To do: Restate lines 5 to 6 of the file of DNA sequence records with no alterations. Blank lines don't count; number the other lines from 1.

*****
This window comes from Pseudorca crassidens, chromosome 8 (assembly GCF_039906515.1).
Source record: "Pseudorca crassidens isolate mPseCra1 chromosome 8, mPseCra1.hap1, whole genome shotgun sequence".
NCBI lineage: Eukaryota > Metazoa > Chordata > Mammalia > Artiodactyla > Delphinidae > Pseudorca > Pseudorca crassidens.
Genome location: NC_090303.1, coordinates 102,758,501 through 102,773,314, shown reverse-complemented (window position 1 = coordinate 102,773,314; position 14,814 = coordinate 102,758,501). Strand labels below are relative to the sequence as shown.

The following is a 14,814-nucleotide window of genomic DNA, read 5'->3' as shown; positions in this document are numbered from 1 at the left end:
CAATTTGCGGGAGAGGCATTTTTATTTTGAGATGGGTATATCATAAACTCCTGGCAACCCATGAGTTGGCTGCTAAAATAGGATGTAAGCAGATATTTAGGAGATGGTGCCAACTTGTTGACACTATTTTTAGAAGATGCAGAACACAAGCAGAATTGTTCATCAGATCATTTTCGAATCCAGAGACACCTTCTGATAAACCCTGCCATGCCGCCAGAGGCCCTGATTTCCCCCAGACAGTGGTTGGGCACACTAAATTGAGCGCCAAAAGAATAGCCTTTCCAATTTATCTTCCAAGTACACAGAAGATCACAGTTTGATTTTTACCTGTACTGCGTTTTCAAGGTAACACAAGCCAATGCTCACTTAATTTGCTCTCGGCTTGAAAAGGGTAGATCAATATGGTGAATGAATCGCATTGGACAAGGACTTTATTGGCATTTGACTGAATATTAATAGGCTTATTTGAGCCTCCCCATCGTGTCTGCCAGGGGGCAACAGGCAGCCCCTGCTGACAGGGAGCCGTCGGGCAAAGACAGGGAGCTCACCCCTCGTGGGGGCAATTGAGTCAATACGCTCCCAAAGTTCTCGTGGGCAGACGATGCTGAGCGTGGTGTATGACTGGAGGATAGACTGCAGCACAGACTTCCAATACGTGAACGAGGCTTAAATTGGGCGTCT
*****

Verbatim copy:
The following is a 14,814-nucleotide window of genomic DNA, read 5'->3' as shown; positions in this document are numbered from 1 at the left end:
CAATTTGCGGGAGAGGCATTTTTATTTTGAGATGGGTATATCATAAACTCCTGGCAACCCATGAGTTGGCTGCTAAAATAGGATGTAAGCAGATATTTAGGAGATGGTGCCAACTTGTTGACACTATTTTTAGAAGATGCAGAACACAAGCAGAATTGTTCATCAGATCATTTTCGAATCCAGAGACACCTTCTGATAAACCCTGCCATGCCGCCAGAGGCCCTGATTTCCCCCAGACAGTGGTTGGGCACACTAAATTGAGCGCCAAAAGAATAGCCTTTCCAATTTATCTTCCAAGTACACAGAAGATCACAGTTTGATTTTTACCTGTACTGCGTTTTCAAGGTAACACAAGCCAATGCTCACTTAATTTGCTCTCGGCTTGAAAAGGGTAGATCAATATGGTGAATGAATCGCATTGGACAAGGACTTTATTGGCATTTGACTGAATATTAATAGGCTTATTTGAGCCTCCCCATCGTGTCTGCCAGGGGGCAACAGGCAGCCCCTGCTGACAGGGAGCCGTCGGGCAAAGACAGGGAGCTCACCCCTCGTGGGGGCAATTGAGTCAATACGCTCCCAAAGTTCTCGTGGGCAGACGATGCTGAGCGTGGTGTATGACTGGAGGATAGACTGCAGCACAGACTTCCAATACGTGAACGAGGCTTAAATTGGGCGTCT